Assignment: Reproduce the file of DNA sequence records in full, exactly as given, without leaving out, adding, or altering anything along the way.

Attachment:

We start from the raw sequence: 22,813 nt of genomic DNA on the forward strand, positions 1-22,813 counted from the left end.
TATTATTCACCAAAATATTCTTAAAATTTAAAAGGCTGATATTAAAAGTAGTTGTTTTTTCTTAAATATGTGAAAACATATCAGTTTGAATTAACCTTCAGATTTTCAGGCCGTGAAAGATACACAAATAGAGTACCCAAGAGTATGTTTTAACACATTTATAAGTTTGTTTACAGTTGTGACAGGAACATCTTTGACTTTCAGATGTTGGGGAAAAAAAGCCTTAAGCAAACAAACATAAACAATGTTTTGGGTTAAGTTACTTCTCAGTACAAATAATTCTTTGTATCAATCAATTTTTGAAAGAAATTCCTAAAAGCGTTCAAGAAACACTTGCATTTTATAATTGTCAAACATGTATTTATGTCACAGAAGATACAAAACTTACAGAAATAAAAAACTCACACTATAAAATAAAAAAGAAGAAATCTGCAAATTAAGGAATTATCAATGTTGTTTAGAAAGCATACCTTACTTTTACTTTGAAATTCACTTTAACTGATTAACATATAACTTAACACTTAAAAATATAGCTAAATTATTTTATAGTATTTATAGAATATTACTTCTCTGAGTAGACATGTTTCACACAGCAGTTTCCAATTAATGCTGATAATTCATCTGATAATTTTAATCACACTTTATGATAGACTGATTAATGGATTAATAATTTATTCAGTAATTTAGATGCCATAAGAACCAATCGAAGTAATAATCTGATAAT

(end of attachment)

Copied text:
We start from the raw sequence: 22,813 nt of genomic DNA on the forward strand, positions 1-22,813 counted from the left end.
TATTATTCACCAAAATATTCTTAAAATTTAAAAGGCTGATATTAAAAGTAGTTGTTTTTTCTTAAATATGTGAAAACATATCAGTTTGAATTAACCTTCAGATTTTCAGGCCGTGAAAGATACACAAATAGAGTACCCAAGAGTATGTTTTAACACATTTATAAGTTTGTTTACAGTTGTGACAGGAACATCTTTGACTTTCAGATGTTGGGGAAAAAAAGCCTTAAGCAAACAAACATAAACAATGTTTTGGGTTAAGTTACTTCTCAGTACAAATAATTCTTTGTATCAATCAATTTTTGAAAGAAATTCCTAAAAGCGTTCAAGAAACACTTGCATTTTATAATTGTCAAACATGTATTTATGTCACAGAAGATACAAAACTTACAGAAATAAAAAACTCACACTATAAAATAAAAAAGAAGAAATCTGCAAATTAAGGAATTATCAATGTTGTTTAGAAAGCATACCTTACTTTTACTTTGAAATTCACTTTAACTGATTAACATATAACTTAACACTTAAAAATATAGCTAAATTATTTTATAGTATTTATAGAATATTACTTCTCTGAGTAGACATGTTTCACACAGCAGTTTCCAATTAATGCTGATAATTCATCTGATAATTTTAATCACACTTTATGATAGACTGATTAATGGATTAATAATTTATTCAGTAATTTAGATGCCATAAGAACCAATCGAAGTAATAATCTGATAAT